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16
Sep

Toxic Pesticide Used Illegally in Georgia Nursing Homes

(Beyond Pesticides, September 15, 2013)A federal grand jury in Macon, Georgia allege that Steven A. Murray and his company, Bio-Tech Management wrongly used pesticides in multiple nursing homes across the state of Georgia. This misapplication is particularly egregious as the elderly are especially vulnerable to pesticide exposure and the resulting adverse effects. Since 2008, Beyond Pesticides has worked with health care and elder care facilities to eliminate the use of toxic pesticides at their institutions. Hospital administrators typically recognize that the population served by their facilities have elevated risk factors with weakened immune and neurological systems, respiratory illness, cancer, and other pre-existing conditions or illnesses that make them especially vulnerable to pesticide exposure. However, hospitals regularly contract for pest control services from vendors and do not independently evaluate practices and product choices of the companies they hire.

The indictment states that from October 2005 to June 2009, “[Bio-Tech] repeatedly misapplied the registered pesticide Termidor SC in nursing homes in the state of Georgia and falsified documents to conceal the unlawful use.” The indictment goes on to allege that Bio-Tech applied Termidor SC more than twice a year indoors. Termidor SC’s label clearly states that the pesticide can only be used outdoors and no more than twice a year. Termidor SC contains the active ingredient fipronil, which has been linked to several acute and chronic health effects.

Fipronil, a broad spectrum insecticide, was first introduced in the U.S. in 1996. Even when fipronil is used correctly according to label instructions individuals who are exposed can still experience negative health effects. Acute symptoms of exposure to fipronil include headaches, nausea, dizziness, and weakness. It may also cause mild irritation of the eyes. Once absorbed fipronil is rapidly metabolized and residues are widely distributed in tissues where significant amounts of residues remain, particularly in fat. Fipronil is also a neurotoxin and an endocrine disruptor. The Environmental Protection Agency (EPA) classifies fipronil as a Group C (possible human) carcinogen based on rat carcinogenicity studies.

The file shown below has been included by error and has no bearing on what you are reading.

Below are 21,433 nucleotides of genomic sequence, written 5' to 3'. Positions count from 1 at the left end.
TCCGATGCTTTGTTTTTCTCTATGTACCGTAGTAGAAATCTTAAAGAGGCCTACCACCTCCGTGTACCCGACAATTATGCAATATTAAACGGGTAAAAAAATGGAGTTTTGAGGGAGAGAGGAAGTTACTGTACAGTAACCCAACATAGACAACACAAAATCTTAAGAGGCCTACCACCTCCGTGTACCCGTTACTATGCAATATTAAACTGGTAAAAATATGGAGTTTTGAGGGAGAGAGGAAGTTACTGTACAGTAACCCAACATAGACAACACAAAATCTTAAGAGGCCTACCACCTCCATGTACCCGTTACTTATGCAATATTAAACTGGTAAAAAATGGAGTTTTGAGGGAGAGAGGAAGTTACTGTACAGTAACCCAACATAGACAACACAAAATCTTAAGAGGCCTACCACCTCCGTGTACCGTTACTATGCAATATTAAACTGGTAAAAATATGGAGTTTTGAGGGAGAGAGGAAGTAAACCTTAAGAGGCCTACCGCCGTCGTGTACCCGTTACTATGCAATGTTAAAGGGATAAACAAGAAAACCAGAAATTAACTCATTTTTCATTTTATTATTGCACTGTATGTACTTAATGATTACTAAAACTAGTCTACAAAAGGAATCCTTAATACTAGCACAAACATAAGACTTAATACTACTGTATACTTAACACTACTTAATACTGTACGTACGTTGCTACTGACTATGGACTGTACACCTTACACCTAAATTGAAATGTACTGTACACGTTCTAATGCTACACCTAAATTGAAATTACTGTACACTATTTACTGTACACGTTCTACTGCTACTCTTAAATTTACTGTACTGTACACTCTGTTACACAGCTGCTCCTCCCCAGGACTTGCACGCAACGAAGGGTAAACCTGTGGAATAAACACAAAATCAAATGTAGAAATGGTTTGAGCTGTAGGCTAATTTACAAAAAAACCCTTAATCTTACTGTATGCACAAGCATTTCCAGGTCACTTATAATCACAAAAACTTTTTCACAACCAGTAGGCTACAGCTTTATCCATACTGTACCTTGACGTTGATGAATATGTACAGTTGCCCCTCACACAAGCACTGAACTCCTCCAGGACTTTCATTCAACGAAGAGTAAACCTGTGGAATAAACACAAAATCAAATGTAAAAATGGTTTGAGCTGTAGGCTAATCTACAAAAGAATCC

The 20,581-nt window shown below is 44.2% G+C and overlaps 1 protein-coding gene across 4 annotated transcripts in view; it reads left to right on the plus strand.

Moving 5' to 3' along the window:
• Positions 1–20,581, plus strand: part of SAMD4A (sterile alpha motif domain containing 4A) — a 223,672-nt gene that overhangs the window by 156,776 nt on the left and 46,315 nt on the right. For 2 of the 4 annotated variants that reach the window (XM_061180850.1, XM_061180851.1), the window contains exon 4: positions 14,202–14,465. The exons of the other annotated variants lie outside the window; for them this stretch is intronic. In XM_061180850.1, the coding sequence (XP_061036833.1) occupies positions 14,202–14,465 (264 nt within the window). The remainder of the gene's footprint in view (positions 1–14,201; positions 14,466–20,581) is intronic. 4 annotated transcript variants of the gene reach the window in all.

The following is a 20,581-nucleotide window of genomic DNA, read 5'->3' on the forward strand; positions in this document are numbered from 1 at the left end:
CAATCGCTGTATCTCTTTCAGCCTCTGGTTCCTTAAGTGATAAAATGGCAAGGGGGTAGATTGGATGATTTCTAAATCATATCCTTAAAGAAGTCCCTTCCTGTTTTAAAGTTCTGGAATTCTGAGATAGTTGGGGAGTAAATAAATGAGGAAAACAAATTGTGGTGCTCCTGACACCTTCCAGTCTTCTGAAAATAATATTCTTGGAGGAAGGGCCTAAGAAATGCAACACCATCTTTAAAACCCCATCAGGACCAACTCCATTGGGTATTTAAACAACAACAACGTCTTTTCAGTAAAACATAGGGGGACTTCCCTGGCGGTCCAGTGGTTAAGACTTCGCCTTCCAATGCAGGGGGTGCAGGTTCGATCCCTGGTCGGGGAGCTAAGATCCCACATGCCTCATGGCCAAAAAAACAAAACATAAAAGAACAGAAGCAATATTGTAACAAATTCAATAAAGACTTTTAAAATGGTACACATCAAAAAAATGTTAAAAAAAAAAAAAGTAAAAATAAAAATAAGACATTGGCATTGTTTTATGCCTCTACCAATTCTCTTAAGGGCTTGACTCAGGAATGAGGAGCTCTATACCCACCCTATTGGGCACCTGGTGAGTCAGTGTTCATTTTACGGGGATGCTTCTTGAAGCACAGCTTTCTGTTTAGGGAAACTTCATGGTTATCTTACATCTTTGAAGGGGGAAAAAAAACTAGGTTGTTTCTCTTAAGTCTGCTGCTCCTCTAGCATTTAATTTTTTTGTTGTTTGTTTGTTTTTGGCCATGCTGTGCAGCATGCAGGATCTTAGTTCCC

The ten counts of unlawful use of a pesticide were part of the 51 counts listed in the federal indictment. The other chargers included one count of conspiracy, ten counts of making false statements twenty counts of falsifying records, and ten counts of mail fraud. The mail fraud, falsifying records and false statement charges alone carry potential penalties of up to 650 years in prison and $10 million in fines.

The indictment alleges that after Mr. Murray was told that the Georgia Department of Agriculture was investigating his company for illegal use of pesticides he instructed co-conspirators to falsify service reports. The co-conspirators allegedly falsified service reports to say that they used CyKick T, which is a non-existent pesticide. The indictment goes on to allege that Bio-Tech sent invoices through the U.S. Mail to their clients to solicit payment for the unlawful pesticide applications.

Bio-Tech had contracts with a network of nursing homes that span the state of Georgia from Chattanooga to near the Florida border. The two dozen nursing homes that were involved in the charges were primarily private nursing homes, but also included the Georgia Veterans Home in Milledgeville. According to the indictment the nursing homes were unaware of the pesticide misuse.

The pesticide misapplications are particularly disturbing as they took place in nursing homes. The elderly are more susceptible to the health effects of certain pollutants, such as pesticides, than other age groups. Health care facilities such as nursing homes have a special obligation to demonstrate leadership in instituting effective and safer pest management in keeping with the medical profession’s basic tenet of “first, do no harm.”

In 2008 Beyond Pesticides, Maryland Pesticide Network, and leading Maryland health and elder care facilities released, Taking Toxics out of Maryland’s Health Care Sector: Transition to Green Pest Management Practices to Protect Health and the Environment, a report that documented practices and policies to eliminate toxic pesticide use. Since this report Beyond Pesticides and Maryland Pesticide Network have worked with hospitals in Maryland to move away from using toxic pesticides and implement a strong Integrated Pest Management strategy (IPM) in their facilities.

For more information on Beyond Pesticides Healthy Hospital program please visit our Healthy Hospitals page.

Source: The Telegraph

 All unattributed positions and opinions in this piece are those of Beyond Pesticides.

 

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